Finish to start dependency is created when two tasks are in sequence. That means one task depends upon finish of other task. Like in a relay race, until baton is not handed over by first runner to second runner, second runner cannot start. Similarly in any building construction, pillars have to be erected first to construct the roof. The second task can only be started when first task is finished. If start of task B depends upon finish of task A, It is represented as A à B, where A is called predecessor and B is called successor. Please refer the figure above.
In MS Project FS relationship can be established using Link command. First select the predecessor, press the control key and hold it, then select the successor and then finally click on Link commond available on Task Tab under Schedule Group. Please refer figure above. 4.1 Testing is predecessor and 4.2 Inspection is successor.
2. Start to Start (SS)
Start to Start (SS) dependency is established when two task are to be executed in parallel but one task cannot start until other task is started. Refer the figure below. It is a sample schedule of a construction projects. MEP need not to wait for Civil work to finish. They can be done in parallel however MEP cannot start until some amount of Civil work is completed. So we established a SS relationship with a delay (to wait until minimum required Civil work is completed). Here delay is represented by Lag (See detailed explanation of Lag below). Lag introduce a delay on the dependency.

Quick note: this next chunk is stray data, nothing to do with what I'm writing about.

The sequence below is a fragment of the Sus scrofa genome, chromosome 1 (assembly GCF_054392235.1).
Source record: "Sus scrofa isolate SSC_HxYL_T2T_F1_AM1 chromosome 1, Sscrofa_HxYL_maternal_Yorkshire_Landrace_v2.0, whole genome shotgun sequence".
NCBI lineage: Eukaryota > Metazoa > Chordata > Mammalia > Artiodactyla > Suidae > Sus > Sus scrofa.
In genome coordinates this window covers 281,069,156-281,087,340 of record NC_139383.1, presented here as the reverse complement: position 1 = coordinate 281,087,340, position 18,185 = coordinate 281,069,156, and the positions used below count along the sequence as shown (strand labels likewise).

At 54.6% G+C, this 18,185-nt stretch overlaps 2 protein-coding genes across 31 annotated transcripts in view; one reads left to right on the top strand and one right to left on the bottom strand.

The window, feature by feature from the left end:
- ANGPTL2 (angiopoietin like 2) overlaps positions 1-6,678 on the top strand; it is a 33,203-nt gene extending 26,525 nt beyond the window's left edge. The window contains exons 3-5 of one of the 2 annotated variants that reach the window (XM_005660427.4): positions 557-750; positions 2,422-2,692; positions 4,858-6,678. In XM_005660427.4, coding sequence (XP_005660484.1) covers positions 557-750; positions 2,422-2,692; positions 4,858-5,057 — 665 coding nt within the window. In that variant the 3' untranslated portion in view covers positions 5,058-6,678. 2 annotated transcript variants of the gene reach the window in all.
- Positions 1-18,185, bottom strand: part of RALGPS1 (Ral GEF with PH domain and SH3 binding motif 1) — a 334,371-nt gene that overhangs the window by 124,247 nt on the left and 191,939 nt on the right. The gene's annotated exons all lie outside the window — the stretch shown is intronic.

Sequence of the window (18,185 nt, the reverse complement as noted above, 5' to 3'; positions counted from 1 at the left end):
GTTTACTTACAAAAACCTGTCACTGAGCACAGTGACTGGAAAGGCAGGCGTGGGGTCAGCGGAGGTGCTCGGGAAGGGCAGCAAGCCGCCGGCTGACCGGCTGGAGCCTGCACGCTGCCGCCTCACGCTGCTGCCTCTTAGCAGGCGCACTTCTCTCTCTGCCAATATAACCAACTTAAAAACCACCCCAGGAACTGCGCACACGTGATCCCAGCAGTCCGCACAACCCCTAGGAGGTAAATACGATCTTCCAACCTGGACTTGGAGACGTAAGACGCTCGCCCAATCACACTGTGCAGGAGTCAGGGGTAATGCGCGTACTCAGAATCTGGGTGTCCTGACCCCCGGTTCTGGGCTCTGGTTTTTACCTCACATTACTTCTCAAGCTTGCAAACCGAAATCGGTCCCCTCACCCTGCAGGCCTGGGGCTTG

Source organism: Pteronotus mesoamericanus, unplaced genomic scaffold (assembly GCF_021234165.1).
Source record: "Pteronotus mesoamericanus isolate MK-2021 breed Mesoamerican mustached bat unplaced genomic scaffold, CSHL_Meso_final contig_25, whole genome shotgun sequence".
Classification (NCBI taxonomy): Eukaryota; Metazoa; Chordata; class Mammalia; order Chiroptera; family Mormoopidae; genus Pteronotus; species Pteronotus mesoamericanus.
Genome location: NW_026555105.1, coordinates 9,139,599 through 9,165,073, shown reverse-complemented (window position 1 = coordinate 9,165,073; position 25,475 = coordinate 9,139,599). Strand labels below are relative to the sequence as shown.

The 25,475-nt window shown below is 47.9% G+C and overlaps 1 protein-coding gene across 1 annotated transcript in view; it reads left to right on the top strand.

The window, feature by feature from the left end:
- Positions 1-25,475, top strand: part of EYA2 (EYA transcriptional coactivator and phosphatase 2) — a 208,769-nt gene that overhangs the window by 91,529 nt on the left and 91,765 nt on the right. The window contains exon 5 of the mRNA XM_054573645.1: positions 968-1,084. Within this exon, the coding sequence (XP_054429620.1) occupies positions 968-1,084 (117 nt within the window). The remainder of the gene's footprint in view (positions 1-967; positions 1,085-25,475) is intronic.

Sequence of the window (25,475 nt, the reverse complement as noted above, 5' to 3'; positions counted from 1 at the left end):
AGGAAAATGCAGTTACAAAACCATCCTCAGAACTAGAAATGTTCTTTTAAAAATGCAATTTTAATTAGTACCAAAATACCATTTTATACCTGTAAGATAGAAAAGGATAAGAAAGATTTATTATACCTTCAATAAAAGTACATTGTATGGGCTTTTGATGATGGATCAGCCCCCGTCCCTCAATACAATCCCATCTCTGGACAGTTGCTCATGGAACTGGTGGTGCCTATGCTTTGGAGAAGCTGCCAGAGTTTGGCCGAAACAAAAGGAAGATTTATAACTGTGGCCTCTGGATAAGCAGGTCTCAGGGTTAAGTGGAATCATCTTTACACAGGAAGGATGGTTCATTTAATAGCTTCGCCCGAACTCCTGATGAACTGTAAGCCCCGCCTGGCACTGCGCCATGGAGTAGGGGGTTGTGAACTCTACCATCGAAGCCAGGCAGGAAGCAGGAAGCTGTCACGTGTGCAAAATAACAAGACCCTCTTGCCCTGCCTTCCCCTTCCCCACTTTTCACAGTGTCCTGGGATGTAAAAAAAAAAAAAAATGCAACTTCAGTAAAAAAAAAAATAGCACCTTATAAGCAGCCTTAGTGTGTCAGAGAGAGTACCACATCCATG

A simple method to achieve SS in MS Project is as follows:
Select predecessor, press the control key and hold it, then select the successor and establish a FS relationship as described above. Double click anywhere on the link line you have just established. A dialog box “Task Dependency” will open up. In “Type” drop down, select “Start-to-Star (SS)”. If you want to introduce a delay, like we have added 10 days of delay in our example, enter delay time in “Lag” field. Press “OK”. You have established a SS relationship with a Lag.
3. Finish to Finish (FF)
Finish to Finish (FF) dependency is established when two task are to be executed in parallel but one task cannot finish until other task is finished. Refer the figure below. It is the same schedule of a construction projects. Same effect we can be bought using FF relationship. MEP need not to wait for Civil work to finish. They can be done in parallel. However you see that MEP cannot finish until Civil work is completed for the same reason it cannot be started until Civil work starts. So we will established a FF relationship with a lag (to delay the finish of MEP after Civil work is completed). Refer figure below.